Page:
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It is a relatively recent phenomena that South Africa has received the "Fast Food Spawns of Satan": McDonalds, Burger King, KFC, etc. Here in Cape Town it is all the rage. Before you know it South Africa will have similar obesity problems as seen in the USA. Too bad. The food is so good here! My365Project 143/365.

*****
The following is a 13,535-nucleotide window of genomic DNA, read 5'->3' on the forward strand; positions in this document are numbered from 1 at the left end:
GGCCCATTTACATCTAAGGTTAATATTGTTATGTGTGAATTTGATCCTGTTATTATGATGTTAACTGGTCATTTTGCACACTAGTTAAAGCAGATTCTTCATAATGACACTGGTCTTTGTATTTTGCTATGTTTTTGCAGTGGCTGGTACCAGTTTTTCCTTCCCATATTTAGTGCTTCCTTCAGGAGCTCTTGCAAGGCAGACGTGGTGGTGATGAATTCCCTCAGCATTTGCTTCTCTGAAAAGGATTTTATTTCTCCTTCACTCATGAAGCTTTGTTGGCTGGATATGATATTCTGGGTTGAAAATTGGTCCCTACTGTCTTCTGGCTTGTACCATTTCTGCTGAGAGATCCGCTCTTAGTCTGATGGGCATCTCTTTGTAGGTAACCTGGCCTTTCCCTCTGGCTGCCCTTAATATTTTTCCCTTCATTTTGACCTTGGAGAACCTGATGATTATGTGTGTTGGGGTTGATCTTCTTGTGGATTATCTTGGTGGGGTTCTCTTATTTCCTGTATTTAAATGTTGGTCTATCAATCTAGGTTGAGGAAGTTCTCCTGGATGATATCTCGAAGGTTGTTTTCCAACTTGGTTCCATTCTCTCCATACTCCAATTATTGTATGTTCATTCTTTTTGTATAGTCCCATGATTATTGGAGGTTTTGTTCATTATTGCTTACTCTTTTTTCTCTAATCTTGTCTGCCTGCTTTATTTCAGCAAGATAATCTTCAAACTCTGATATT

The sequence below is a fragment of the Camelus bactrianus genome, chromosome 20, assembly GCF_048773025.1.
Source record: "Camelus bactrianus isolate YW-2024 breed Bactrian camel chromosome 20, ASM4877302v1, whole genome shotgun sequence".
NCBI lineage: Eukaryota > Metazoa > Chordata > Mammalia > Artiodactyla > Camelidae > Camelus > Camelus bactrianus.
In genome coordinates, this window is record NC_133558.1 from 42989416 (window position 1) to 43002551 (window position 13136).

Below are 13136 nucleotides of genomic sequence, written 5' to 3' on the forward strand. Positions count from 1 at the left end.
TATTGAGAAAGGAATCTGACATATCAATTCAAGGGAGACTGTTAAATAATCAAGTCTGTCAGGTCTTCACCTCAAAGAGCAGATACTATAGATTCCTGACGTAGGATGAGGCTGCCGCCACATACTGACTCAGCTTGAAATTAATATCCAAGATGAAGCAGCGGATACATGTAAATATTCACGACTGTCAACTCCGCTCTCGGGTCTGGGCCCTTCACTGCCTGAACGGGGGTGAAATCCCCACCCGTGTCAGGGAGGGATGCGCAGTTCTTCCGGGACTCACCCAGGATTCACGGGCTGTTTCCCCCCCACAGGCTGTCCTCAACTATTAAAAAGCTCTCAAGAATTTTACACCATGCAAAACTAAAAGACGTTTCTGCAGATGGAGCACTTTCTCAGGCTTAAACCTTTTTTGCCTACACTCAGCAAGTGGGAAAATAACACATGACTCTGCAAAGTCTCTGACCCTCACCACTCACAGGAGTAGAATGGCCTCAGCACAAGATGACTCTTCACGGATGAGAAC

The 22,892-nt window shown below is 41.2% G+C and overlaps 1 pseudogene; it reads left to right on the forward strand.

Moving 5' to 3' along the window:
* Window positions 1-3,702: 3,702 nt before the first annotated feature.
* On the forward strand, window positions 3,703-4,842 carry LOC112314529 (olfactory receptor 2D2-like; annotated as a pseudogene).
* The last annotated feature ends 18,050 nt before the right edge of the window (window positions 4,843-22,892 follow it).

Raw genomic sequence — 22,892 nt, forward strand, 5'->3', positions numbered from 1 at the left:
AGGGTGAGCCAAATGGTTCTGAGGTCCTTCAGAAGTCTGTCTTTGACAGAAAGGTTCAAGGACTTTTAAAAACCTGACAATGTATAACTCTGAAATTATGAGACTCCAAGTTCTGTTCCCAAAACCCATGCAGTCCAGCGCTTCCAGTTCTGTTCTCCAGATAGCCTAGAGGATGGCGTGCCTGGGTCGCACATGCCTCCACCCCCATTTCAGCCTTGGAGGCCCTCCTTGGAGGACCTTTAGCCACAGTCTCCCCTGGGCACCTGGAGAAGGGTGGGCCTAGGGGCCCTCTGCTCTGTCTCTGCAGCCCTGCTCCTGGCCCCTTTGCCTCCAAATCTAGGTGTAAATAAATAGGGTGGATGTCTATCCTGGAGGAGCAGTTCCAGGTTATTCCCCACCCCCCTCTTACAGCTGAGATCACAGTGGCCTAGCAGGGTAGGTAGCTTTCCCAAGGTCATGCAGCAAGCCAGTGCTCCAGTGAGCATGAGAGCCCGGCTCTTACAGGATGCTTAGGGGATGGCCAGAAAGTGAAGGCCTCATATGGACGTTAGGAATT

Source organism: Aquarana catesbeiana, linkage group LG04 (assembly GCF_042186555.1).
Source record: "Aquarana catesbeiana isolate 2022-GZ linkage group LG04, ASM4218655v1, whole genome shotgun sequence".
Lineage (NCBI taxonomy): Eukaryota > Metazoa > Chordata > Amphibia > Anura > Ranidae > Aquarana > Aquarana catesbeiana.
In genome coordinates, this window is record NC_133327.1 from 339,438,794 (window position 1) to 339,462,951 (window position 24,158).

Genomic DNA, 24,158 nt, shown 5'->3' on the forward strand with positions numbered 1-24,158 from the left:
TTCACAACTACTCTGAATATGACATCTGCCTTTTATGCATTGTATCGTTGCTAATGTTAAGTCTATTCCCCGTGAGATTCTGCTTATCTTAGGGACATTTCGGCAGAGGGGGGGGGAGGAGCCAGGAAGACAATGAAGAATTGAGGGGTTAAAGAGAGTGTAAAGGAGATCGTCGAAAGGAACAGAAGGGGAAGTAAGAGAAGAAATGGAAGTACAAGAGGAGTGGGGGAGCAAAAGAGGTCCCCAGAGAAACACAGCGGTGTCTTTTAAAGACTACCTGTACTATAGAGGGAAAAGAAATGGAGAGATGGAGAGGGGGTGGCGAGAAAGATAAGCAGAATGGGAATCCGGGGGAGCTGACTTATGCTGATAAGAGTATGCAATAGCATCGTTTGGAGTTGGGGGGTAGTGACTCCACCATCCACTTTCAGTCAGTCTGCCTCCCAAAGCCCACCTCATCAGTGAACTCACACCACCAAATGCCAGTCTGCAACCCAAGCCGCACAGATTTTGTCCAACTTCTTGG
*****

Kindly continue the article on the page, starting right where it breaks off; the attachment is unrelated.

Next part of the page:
I've seen many articles on selecting a wedding photographer. They are usually found in bridal magazines or Pinterest and are not written by photographers. That is unless the photographer is looking for work. To be clear and for full disclosure, I am not actively seeking clients. I am in Cape Town until June of 2015 and at this point I am concentrating on personal projects. I may take on weddings again in the future, however, I plan on being very selective on the clients I work with. I will never be a wedding photo factory. I could never do that. I am the type of photographer that desires to establish a relationship with people I photograph. You can't do that shooting a ton of weddings a year. To that end, my number one piece of advice would be my number one piece of advice to be to pay attention to how many weddings a photographer shots per year. I would not select a photographer the shoots fifty weddings a year. It is almost impossible to give personal and unique photography services to each client. High volume photographers are generally, what I call the photo factory and will have a cookie cutter approach to the weddings they shoot. You will pay less for the photo factory, but remember, this may be your once in a lifetime wedding. A good clue that you may have found a great photographer is one that either answers a phone or returns a phone message rather than doing everything by email. The one that wants to speak with you and wants to find out what YOU want is at least starting out in a good direction. So in a nutshell. Step one would be to make a list of ten of your favorite local photographers that shoot twenty or less weddings a year, have a phone contact and return your call in a couple of days with plans to talk about your wedding photography desires.